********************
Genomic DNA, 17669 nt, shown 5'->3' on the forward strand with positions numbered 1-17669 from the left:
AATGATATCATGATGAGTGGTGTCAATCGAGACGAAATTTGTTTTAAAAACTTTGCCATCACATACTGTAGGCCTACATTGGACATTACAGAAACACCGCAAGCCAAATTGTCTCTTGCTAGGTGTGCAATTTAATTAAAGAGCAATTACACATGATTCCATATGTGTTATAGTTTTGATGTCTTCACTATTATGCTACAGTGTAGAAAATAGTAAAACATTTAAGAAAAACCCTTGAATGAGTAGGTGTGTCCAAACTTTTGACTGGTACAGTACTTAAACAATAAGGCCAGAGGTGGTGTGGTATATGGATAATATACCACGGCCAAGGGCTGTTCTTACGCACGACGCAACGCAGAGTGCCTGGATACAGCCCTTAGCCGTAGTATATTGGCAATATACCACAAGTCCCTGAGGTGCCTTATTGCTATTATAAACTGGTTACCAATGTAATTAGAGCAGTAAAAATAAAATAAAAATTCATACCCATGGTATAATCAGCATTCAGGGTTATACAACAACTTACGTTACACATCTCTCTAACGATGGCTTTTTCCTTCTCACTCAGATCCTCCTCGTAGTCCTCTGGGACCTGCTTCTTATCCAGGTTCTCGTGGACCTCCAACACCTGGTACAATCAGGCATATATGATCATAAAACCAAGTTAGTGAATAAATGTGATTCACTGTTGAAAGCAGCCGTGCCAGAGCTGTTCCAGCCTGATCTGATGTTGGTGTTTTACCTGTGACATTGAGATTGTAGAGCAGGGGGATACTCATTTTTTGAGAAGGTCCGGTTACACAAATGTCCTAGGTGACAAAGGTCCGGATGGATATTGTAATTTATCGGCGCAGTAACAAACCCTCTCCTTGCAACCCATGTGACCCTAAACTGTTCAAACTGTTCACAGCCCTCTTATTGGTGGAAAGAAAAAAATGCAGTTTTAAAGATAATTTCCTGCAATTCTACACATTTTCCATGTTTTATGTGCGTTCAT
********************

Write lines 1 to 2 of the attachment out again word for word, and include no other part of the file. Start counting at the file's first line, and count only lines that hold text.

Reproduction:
Genomic DNA, 17669 nt, shown 5'->3' on the forward strand with positions numbered 1-17669 from the left:
AATGATATCATGATGAGTGGTGTCAATCGAGACGAAATTTGTTTTAAAAACTTTGCCATCACATACTGTAGGCCTACATTGGACATTACAGAAACACCGCAAGCCAAATTGTCTCTTGCTAGGTGTGCAATTTAATTAAAGAGCAATTACACATGATTCCATATGTGTTATAGTTTTGATGTCTTCACTATTATGCTACAGTGTAGAAAATAGTAAAACATTTAAGAAAAACCCTTGAATGAGTAGGTGTGTCCAAACTTTTGACTGGTACAGTACTTAAACAATAAGGCCAGAGGTGGTGTGGTATATGGATAATATACCACGGCCAAGGGCTGTTCTTACGCACGACGCAACGCAGAGTGCCTGGATACAGCCCTTAGCCGTAGTATATTGGCAATATACCACAAGTCCCTGAGGTGCCTTATTGCTATTATAAACTGGTTACCAATGTAATTAGAGCAGTAAAAATAAAATAAAAATTCATACCCATGGTATAATCAGCATTCAGGGTTATACAACAACTTACGTTACACATCTCTCTAACGATGGCTTTTTCCTTCTCACTCAGATCCTCCTCGTAGTCCTCTGGGACCTGCTTCTTATCCAGGTTCTCGTGGACCTCCAACACCTGGTACAATCAGGCATATATGATCATAAAACCAAGTTAGTGAATAAATGTGATTCACTGTTGAAAGCAGCCGTGCCAGAGCTGTTCCAGCCTGATCTGATGTTGGTGTTTTACCTGTGACATTGAGATTGTAGAGCAGGGGGATACTCATTTTTTGAGAAGGTCCGGTTACACAAATGTCCTAGGTGACAAAGGTCCGGATGGATATTGTAATTTATCGGCGCAGTAACAAACCCTCTCCTTGCAACCCATGTGACCCTAAACTGTTCAAACTGTTCACAGCCCTCTTATTGGTGGAAAGAAAAAAATGCAGTTTTAAAGATAATTTCCTGCAATTCTACACATTTTCCATGTTTTATGTGCGTTCAT